Publication Date

2010

Degree Name

MA in Sustainable Development

First Advisor

Nikoi Kote-Nikoi

Abstract

Extensive studies within the U.S. show that low-income and minority communities are routinely targeted by the federal government and private industry to be the dumping grounds for hazardous waste and to host polluting industrial development facilities. In October 1994, then President Bill Clinton passed Executive Order (EO) 12898. This was the first time the executive branch of the United States government publicly addressed the issue of environmental discrimination within its ranks. The executive order mandated federal agencies to address environmental discrimination in their activities affecting the health of humans and the environment.

Hazardous waste is an inevitable byproduct of industrial development. Hospitals, military complexes, research laboratories, landfills, industrial farms and nuclear power plants are a few of many facilities that release man-made toxic chemicals into the environment. Oil and gas drilling, mining, construction, manufacturing, transportation and waste production are additional activities that significantly contribute to the levels of hazardous waste around the world.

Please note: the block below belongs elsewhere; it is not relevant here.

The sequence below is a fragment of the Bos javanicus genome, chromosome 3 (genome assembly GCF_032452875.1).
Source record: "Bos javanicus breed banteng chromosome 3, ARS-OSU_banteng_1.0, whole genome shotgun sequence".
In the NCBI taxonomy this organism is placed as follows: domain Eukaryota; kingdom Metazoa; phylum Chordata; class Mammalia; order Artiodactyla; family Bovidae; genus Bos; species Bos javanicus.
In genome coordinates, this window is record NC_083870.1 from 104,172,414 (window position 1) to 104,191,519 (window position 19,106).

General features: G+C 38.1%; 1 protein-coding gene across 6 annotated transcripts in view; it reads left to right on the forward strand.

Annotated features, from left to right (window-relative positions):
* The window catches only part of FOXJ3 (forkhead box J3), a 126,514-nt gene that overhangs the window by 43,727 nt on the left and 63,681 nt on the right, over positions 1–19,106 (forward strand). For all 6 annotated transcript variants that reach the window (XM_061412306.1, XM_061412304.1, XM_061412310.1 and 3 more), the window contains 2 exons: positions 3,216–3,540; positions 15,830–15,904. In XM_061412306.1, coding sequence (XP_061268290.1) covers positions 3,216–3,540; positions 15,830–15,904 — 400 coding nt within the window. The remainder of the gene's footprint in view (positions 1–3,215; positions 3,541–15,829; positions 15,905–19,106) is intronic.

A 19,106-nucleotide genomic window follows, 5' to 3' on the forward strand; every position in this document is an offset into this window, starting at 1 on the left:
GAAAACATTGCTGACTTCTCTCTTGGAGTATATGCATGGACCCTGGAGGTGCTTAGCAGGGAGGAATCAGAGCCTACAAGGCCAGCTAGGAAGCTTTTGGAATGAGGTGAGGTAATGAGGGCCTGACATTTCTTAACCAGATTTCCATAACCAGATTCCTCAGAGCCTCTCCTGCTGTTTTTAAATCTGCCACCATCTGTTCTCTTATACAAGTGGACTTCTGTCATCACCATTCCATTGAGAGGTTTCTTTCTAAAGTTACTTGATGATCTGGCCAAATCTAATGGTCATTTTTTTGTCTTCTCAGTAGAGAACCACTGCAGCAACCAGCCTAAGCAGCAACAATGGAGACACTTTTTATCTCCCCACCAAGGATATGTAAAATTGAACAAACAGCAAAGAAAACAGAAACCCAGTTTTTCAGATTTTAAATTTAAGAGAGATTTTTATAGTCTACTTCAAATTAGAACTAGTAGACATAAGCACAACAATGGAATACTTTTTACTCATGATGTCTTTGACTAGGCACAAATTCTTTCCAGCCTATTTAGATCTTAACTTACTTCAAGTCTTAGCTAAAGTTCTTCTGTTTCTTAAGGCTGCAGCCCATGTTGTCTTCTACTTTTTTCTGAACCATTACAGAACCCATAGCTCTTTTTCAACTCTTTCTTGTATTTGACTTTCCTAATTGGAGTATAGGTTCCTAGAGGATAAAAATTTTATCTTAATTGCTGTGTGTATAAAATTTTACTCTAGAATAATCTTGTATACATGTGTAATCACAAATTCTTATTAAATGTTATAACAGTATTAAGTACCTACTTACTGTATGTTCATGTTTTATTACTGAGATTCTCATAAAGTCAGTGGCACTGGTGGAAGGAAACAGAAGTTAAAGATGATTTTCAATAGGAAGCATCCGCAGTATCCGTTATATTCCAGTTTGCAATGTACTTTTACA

This capstone paper identifies environmental policies that directly address environmental discrimination and analyzes the ability of federal agencies to enforce and regulate these policies. It draws lessons from the experiences of people, in Alaska, working at the community level to address environmental discrimination. It is intended to provide community-based organizations in Alaska with an initial policy analysis of environmental justice in the United States.

Disciplines

Business Law, Public Responsibility, and Ethics | Environmental Health and Protection | Environmental Indicators and Impact Assessment | Environmental Monitoring | Natural Resource Economics | Natural Resources and Conservation | Natural Resources Management and Policy | Oil, Gas, and Energy | Water Resource Management

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